• January 11, 2019

    Indian Casino Takes Labor Law Fight To Supreme Court

    WASHINGTON, D.C. — The question of whether the National Labor Relations Board has jurisdiction over Native American casinos and their tribal operators heads to the U.S. Supreme Court, with a petition for a writ of certiorari from a California Indian casino docketed Jan. 8 (Casino Pauma v. National Labor Relations Board, No. 18-873, U.S. Sup.).

  • January 10, 2019

    Tribe Complaint Over MSA Escrow To Proceed, In Part, In Nebraska

    OMAHA, Neb. — Although rejecting claims by the Winnebago Tribe that the State of Nebraska violates equal protection laws through regulation of tribal cigarette sales, a Nebraska federal judge on Dec. 19 refused to dismiss the tribe’s related allegation that the escrow requirements of the 1998 Tobacco Master Settlement Agreement (MSA) violate the Indian commerce clause (HCI Distribution Inc., et al. v. Douglas Peterson, et al., No. 18-173, D. Neb., 2018 U.S. Dist. LEXIS 213531).

  • January 10, 2019

    State Of Utah Says It Has A Right To File A Brief In National Monument Case

    WASHINGTON, D.C. — The state of Utah on Dec. 31 filed a brief in the U.S. District Court for the District of Columbia arguing that it has a right to file a brief in the lawsuit brought by Native American tribes and environmental groups that oppose the Trump administration’s decision to reduce the size of two national monuments, which the plaintiffs say was done to open the land for hydraulic fracturing activities (Grand Staircase Escalante Partners, et al. v. Donald J. Trump, et al., No. 17-2591, The Wilderness Society, et al. v. Donald J. Trump, et al., No. 17-2587, D. D.C., Hopi Tribe, et al. v. Donald Trump, et al., No. 17-2590, D. D.C. [consolidated]).

  • January 9, 2019

    8th Circuit Upholds Adding Prison Time For Man’s 101 Tribal Court Convictions

    ST. PAUL, Minn. — A South Dakota federal judge did not err in increasing the prison sentence for a Native American who pleaded guilty to domestic assault by a habitual offender, the Eighth Circuit U.S. Court of Appeals held Jan. 7, finding that the sentence is not “substantively unreasonable” for a man with 101 prior tribal court convictions (United States of America v. Charles Eagle Pipe, No. 17-3039, 8th Cir., 2019 U.S. App. LEXIS 367).

  • January 8, 2019

    Issue Preclusion Effect On Tribe’s Treaty Rights Disputed Before High Court

    WASHINGTON, D.C. — The question of whether the Crow Indian tribe’s treaty hunting rights in Wyoming survived the establishment of the state hinges on the doctrine of issue preclusion and whether the mere granting of statehood rendered the tribe’s hunting grounds occupied, the parties argued to the U.S. Supreme Court justices on Jan. 8 (Clayvin B. Herrera v. Wyoming, No. 17-532, U.S. Sup.).

  • January 7, 2019

    Indian Casino Challengers In California Lose Bid For High Court Review

    WASHINGTON, D.C. — Opponents of an Indian tribe’s California casino failed to persuade the nation’s top court to review the District of Columbia Circuit U.S. Court of Appeals’ resounding affirmance that no federal statutes were violated in the casino’s approval, as the U.S. Supreme Court justices on Jan. 7 denied certiorari for the case (Stand Up For California!, et al. v. U.S. Department of the Interior, et al., No. 18-61, U.S. Sup.).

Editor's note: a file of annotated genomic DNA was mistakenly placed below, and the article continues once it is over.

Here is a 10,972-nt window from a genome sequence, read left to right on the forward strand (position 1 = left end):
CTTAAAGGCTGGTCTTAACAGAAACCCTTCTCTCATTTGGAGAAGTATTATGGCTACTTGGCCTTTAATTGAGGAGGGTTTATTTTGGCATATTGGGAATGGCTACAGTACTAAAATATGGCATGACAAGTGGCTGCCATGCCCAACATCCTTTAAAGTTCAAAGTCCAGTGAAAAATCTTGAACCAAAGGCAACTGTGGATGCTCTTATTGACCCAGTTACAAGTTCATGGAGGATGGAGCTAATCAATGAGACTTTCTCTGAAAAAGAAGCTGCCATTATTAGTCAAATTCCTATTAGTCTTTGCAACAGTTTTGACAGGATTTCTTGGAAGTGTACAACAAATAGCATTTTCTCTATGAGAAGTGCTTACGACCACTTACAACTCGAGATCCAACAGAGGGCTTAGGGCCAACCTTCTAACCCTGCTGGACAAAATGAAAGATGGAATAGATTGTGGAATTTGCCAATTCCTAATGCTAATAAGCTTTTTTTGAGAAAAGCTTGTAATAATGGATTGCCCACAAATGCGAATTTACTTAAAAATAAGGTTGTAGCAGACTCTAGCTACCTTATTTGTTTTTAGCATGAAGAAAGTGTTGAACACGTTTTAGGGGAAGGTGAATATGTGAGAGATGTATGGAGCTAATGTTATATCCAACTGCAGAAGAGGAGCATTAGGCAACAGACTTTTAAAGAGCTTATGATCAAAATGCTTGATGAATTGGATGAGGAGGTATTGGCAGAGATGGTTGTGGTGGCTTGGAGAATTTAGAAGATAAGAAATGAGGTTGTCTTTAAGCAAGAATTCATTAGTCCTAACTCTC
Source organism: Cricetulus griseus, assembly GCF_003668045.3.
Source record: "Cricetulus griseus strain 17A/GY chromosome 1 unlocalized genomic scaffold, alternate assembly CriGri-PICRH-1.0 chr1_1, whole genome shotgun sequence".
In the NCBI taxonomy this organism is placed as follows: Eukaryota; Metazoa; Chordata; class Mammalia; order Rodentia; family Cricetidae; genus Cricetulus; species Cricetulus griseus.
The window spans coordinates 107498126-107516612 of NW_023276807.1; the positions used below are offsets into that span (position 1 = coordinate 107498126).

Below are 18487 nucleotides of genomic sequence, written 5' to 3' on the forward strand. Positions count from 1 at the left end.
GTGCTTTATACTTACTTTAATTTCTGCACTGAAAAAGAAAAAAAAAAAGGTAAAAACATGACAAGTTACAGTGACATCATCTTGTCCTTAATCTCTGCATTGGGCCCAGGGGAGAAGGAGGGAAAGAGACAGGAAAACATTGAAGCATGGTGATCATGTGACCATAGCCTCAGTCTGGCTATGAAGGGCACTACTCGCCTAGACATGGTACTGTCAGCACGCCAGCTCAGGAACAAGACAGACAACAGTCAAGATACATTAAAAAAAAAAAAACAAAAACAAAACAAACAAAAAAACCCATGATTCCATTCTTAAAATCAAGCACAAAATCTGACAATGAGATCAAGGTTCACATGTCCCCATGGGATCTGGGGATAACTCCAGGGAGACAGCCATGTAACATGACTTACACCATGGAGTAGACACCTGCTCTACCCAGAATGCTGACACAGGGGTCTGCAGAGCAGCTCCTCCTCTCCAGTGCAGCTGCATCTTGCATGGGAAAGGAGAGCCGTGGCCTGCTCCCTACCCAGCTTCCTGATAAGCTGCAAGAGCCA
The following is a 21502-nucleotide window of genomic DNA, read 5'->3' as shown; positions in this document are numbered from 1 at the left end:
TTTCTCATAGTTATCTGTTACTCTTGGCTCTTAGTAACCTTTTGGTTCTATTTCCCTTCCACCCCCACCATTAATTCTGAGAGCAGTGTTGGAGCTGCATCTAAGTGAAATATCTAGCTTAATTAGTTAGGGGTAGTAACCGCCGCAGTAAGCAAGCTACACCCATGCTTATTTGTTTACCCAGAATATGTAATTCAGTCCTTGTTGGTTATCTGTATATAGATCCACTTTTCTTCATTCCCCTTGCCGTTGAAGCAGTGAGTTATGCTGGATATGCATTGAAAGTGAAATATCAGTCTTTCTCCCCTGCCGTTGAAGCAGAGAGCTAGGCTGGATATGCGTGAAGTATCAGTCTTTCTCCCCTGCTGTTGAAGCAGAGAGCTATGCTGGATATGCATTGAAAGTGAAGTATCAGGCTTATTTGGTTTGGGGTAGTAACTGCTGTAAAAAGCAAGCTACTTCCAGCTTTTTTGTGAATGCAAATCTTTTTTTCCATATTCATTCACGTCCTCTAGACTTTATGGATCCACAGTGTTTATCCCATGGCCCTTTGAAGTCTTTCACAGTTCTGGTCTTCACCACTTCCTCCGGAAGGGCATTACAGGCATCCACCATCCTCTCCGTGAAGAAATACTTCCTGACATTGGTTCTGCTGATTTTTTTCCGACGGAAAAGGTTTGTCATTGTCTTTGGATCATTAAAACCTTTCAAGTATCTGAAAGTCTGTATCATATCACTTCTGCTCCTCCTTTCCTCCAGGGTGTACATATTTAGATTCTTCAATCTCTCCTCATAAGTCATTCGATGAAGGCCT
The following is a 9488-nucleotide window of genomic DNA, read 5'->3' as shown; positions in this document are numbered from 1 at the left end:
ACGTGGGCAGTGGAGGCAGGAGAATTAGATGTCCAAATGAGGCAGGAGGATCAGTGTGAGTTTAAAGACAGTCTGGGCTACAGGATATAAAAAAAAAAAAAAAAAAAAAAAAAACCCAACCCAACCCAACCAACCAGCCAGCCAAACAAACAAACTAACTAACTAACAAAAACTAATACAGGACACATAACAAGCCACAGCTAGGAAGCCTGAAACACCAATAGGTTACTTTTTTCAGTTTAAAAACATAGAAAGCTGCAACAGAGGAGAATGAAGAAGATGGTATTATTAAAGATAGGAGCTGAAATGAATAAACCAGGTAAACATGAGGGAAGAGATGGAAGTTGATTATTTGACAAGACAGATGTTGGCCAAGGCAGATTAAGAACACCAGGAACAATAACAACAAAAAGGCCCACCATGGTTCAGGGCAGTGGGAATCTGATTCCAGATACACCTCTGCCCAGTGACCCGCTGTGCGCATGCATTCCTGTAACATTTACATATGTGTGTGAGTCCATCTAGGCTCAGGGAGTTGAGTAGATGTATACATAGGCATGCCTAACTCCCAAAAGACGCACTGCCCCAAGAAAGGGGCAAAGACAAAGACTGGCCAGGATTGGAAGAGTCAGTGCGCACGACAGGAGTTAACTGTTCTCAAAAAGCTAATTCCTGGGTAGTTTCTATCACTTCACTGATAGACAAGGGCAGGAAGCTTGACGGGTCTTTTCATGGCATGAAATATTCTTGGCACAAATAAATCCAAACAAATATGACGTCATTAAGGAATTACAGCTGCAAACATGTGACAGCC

• January 7, 2019

    High Court Denies Cert In Utah Tribal Remedy Exhaustion Dispute

    WASHINGTON, D.C. — A Utah Supreme Court ruling that a businessman involved in a dispute with an Indian tribe must first exhaust his tribal remedies before suing in state court will stand after the U.S. Supreme Court on Jan. 7 took the United States’ recommendation and declined to review the case (Ryan Harvey, et al. v. Ute Indian Tribe of Uintah and Ouray Reservation, et al., No. 17-1301, U.S. Sup.).

  • January 7, 2019

    Justices Agree That Tribe’s Win In Mineral Rights Dispute Is Not Cert Worthy

    WASHINGTON, D.C. — The U.S. Supreme Court on Jan. 7 took the advice of the United States, from which it requested an amicus curiae brief, and denied certiorari for a 10th Circuit U.S. Court of Appeals finding that construction of a wind farm interfered with an Indian tribe’s reserved mineral rights because excavation work for turbine foundations for the project constituted “mineral development” (Osage Wind, LLC, et al. v. United States, et al., No. 17-1237, U.S. Sup.).

  • January 3, 2019

    10th Circuit Denies Rehearing In Lease Dispute Against Trump Administration

    DENVER — The 10th Circuit U.S. Court of Appeals on Jan. 2 issued an order refusing to hear the appeal filed by a landowner seeking rehearing of its ruling in which a panel ruled he could not establish entitlement to equitable tolling because he had not taken any action to pursue his rights regarding a hydraulic fracturing lease dispute before filing a lawsuit against the U.S. Bureau of Indian Affairs (BIA).  The one-sentence order did not elaborate on the reason for the panel’s denial (Merrill Chance v. Ryan Zinke, et al., No. 17-5057, 10th Cir.).

  • January 3, 2019

    Alaskan Health Care Group Shielded From Worker’s Bias Claims, Federal Judge Says

    ANCHORAGE, Alaska — A tribal organization that provides health care services to Alaska Natives and American Indians meets all the criteria as a tribal entity that enjoys sovereign immunity from suit, an Alaskan federal judge ruled Jan. 2 in dismissing a former Native Alaskan employee’s race discrimination claims against the organization (Elena Barron v. Alaska Native Tribal Health Consortium, No. 3:18-cv-00118, D. Alaska, 2019 U.S. Dist. LEXIS 130).